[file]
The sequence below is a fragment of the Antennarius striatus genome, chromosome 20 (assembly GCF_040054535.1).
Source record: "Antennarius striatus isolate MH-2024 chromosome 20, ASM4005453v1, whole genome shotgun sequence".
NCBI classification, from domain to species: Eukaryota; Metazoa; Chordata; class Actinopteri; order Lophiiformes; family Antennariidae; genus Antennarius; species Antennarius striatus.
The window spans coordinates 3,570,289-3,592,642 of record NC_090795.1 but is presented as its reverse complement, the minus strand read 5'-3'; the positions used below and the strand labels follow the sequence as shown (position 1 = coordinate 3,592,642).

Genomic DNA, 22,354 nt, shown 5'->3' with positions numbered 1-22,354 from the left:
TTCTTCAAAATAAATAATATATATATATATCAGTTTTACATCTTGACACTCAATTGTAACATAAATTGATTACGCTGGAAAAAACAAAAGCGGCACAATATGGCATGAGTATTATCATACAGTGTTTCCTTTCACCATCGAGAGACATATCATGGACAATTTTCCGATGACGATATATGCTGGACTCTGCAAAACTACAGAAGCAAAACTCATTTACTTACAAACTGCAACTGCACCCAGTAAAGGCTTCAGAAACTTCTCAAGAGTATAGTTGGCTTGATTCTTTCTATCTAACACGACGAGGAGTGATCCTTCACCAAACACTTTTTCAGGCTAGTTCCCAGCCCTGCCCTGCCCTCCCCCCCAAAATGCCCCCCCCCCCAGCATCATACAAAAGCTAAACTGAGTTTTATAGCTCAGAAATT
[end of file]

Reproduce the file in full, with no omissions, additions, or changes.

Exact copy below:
The sequence below is a fragment of the Antennarius striatus genome, chromosome 20 (assembly GCF_040054535.1).
Source record: "Antennarius striatus isolate MH-2024 chromosome 20, ASM4005453v1, whole genome shotgun sequence".
NCBI classification, from domain to species: Eukaryota; Metazoa; Chordata; class Actinopteri; order Lophiiformes; family Antennariidae; genus Antennarius; species Antennarius striatus.
The window spans coordinates 3,570,289-3,592,642 of record NC_090795.1 but is presented as its reverse complement, the minus strand read 5'-3'; the positions used below and the strand labels follow the sequence as shown (position 1 = coordinate 3,592,642).

Genomic DNA, 22,354 nt, shown 5'->3' with positions numbered 1-22,354 from the left:
TTCTTCAAAATAAATAATATATATATATATCAGTTTTACATCTTGACACTCAATTGTAACATAAATTGATTACGCTGGAAAAAACAAAAGCGGCACAATATGGCATGAGTATTATCATACAGTGTTTCCTTTCACCATCGAGAGACATATCATGGACAATTTTCCGATGACGATATATGCTGGACTCTGCAAAACTACAGAAGCAAAACTCATTTACTTACAAACTGCAACTGCACCCAGTAAAGGCTTCAGAAACTTCTCAAGAGTATAGTTGGCTTGATTCTTTCTATCTAACACGACGAGGAGTGATCCTTCACCAAACACTTTTTCAGGCTAGTTCCCAGCCCTGCCCTGCCCTCCCCCCCAAAATGCCCCCCCCCCCAGCATCATACAAAAGCTAAACTGAGTTTTATAGCTCAGAAATT